In its annual proposal to the Virginia state legislature, the city of Williamsburg is asking for increased support for tourism and transportation during the 2014 session. The city also looks to extend more support toward the College of William and Mary.
Williamsburg Mayor Clyde Haulman said he wants to see more support given to tourism for the city and the Historical Triangle.
“We are looking to increase support of tourism in the city by adjusting the sales tax on hotel rooms in the city,” Haulman said. “We believe this will increase funds for the city to assist in supporting the tourist industry in Williamsburg. We already have a great tourist system, but we want to keep it that way.”
The city also hopes to improve its transportation system.
“A few years ago, we in a sense renovated the Williamsburg Trolley system to decrease lag time between stops. Now we are looking to expand the bus system and increase run times,” Haulman said. “Also, we are looking at the times in which the bus should be running, as in how late it will run and how early it will run.”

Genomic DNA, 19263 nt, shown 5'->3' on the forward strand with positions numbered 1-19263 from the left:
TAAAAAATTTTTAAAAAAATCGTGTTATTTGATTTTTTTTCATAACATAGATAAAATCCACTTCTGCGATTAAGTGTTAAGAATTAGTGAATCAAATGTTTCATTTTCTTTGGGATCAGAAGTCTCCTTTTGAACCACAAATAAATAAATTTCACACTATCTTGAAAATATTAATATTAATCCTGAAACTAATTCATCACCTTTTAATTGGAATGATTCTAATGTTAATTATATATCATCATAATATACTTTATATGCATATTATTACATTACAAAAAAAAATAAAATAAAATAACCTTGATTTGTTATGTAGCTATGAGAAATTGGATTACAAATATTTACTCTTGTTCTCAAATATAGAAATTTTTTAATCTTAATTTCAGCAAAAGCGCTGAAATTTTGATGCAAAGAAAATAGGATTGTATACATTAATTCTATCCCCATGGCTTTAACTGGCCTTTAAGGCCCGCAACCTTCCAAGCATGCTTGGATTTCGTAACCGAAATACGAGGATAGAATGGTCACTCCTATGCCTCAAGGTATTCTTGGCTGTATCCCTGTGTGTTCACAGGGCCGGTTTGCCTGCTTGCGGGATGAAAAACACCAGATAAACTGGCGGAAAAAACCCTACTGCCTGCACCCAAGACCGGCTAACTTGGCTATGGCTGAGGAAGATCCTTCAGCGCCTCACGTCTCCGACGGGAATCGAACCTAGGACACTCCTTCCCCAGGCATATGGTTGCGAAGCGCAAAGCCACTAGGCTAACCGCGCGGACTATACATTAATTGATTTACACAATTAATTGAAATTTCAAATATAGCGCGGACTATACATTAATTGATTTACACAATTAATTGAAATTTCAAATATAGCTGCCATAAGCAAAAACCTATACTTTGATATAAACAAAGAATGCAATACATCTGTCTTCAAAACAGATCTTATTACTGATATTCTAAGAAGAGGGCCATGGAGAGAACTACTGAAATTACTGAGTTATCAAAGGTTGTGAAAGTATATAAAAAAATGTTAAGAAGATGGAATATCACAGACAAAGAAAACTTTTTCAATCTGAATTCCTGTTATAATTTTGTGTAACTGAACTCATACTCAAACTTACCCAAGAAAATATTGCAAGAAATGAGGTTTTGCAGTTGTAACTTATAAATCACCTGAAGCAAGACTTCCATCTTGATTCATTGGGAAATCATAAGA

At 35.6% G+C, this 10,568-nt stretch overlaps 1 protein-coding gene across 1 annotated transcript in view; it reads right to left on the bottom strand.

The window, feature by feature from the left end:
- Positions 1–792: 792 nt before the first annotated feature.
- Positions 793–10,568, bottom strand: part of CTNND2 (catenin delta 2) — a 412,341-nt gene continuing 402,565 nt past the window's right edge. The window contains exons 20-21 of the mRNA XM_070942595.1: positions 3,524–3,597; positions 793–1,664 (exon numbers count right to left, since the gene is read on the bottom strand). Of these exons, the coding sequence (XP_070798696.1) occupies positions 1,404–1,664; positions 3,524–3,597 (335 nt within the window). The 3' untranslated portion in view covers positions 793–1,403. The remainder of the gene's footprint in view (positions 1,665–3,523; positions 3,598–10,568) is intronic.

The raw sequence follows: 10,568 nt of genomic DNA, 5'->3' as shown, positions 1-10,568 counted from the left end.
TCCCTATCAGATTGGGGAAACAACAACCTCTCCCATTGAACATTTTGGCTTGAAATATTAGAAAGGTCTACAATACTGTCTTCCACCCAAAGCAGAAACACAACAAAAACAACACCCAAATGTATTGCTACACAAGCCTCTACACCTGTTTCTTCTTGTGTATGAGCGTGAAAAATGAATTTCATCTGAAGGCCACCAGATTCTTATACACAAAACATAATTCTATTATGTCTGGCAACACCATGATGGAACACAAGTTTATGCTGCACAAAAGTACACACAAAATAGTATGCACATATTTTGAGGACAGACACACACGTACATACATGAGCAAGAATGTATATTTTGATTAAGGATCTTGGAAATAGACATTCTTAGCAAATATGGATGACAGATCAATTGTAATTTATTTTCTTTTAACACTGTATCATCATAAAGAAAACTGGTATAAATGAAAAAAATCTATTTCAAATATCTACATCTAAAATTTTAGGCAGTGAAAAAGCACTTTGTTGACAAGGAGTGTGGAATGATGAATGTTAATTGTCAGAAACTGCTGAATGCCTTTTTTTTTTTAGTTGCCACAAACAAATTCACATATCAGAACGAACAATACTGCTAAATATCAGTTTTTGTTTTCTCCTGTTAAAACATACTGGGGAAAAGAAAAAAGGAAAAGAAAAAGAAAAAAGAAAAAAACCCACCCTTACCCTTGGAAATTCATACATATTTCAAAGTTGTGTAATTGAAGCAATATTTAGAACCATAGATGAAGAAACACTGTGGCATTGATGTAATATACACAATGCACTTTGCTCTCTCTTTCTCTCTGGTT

Haulman said he believes expanding the city’s transportation system will greatly help students get around the city.
“The buses only run once an hour, and they’re generally irregular about being on time,” Amanda Foody ’15 said. “Having buses run more often would make it more convenient to leave campus on days when I have class, not just on weekends.”
The city supports the state’s proposed plan to expand I-64 from Richmond to Newport News. The city wants to continue supporting the Virginia Intercity Passenger Rail Operating and Capital Fund, which allows Amtrak to stop in the city, as reported by the Williamsburg-Yorktown Daily.
One of the Council’s requests to the state legislature is to increase funds for the support of the College.
“Two of our biggest attributes to the city are tourism and education, and we want to see to it that we support both,” Haulman said. “We want to see to it that the College is supported in whatever needs and requests they may have.”
According to the Williamsburg Yorktown Daily, the city is looking to increase faculty and staff salaries as well as to support construction projects on campus.
“[William and Mary] students comprise a large portion of the city and give back to a lot of its activities in terms of service and participation, and I think other students would really love to see the city help out in any way for the college,” Foody said.